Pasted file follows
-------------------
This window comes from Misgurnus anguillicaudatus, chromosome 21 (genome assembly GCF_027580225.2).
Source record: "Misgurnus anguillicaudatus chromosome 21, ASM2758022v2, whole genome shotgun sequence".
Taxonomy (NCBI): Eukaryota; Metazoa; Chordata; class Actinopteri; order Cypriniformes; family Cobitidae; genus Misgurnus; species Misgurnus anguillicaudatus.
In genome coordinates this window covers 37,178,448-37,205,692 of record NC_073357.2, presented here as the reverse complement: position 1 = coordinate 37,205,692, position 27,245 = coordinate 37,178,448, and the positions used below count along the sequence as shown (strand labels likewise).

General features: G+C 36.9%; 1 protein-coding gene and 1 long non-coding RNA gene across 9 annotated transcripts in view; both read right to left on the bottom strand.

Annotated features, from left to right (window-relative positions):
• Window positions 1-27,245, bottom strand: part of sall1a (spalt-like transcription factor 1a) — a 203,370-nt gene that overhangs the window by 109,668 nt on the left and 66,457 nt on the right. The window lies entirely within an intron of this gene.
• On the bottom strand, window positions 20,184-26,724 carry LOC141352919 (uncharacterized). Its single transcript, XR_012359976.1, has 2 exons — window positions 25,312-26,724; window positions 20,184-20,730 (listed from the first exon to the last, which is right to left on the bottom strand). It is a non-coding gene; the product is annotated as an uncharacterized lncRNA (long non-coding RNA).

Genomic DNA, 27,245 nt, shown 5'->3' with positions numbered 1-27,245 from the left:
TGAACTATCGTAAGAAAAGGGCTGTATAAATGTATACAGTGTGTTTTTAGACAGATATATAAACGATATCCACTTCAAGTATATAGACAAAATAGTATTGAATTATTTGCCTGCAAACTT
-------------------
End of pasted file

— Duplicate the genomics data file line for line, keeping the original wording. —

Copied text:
This window comes from Misgurnus anguillicaudatus, chromosome 21 (genome assembly GCF_027580225.2).
Source record: "Misgurnus anguillicaudatus chromosome 21, ASM2758022v2, whole genome shotgun sequence".
Taxonomy (NCBI): Eukaryota; Metazoa; Chordata; class Actinopteri; order Cypriniformes; family Cobitidae; genus Misgurnus; species Misgurnus anguillicaudatus.
In genome coordinates this window covers 37,178,448-37,205,692 of record NC_073357.2, presented here as the reverse complement: position 1 = coordinate 37,205,692, position 27,245 = coordinate 37,178,448, and the positions used below count along the sequence as shown (strand labels likewise).

General features: G+C 36.9%; 1 protein-coding gene and 1 long non-coding RNA gene across 9 annotated transcripts in view; both read right to left on the bottom strand.

Annotated features, from left to right (window-relative positions):
• Window positions 1-27,245, bottom strand: part of sall1a (spalt-like transcription factor 1a) — a 203,370-nt gene that overhangs the window by 109,668 nt on the left and 66,457 nt on the right. The window lies entirely within an intron of this gene.
• On the bottom strand, window positions 20,184-26,724 carry LOC141352919 (uncharacterized). Its single transcript, XR_012359976.1, has 2 exons — window positions 25,312-26,724; window positions 20,184-20,730 (listed from the first exon to the last, which is right to left on the bottom strand). It is a non-coding gene; the product is annotated as an uncharacterized lncRNA (long non-coding RNA).

Genomic DNA, 27,245 nt, shown 5'->3' with positions numbered 1-27,245 from the left:
TGAACTATCGTAAGAAAAGGGCTGTATAAATGTATACAGTGTGTTTTTAGACAGATATATAAACGATATCCACTTCAAGTATATAGACAAAATAGTATTGAATTATTTGCCTGCAAACTT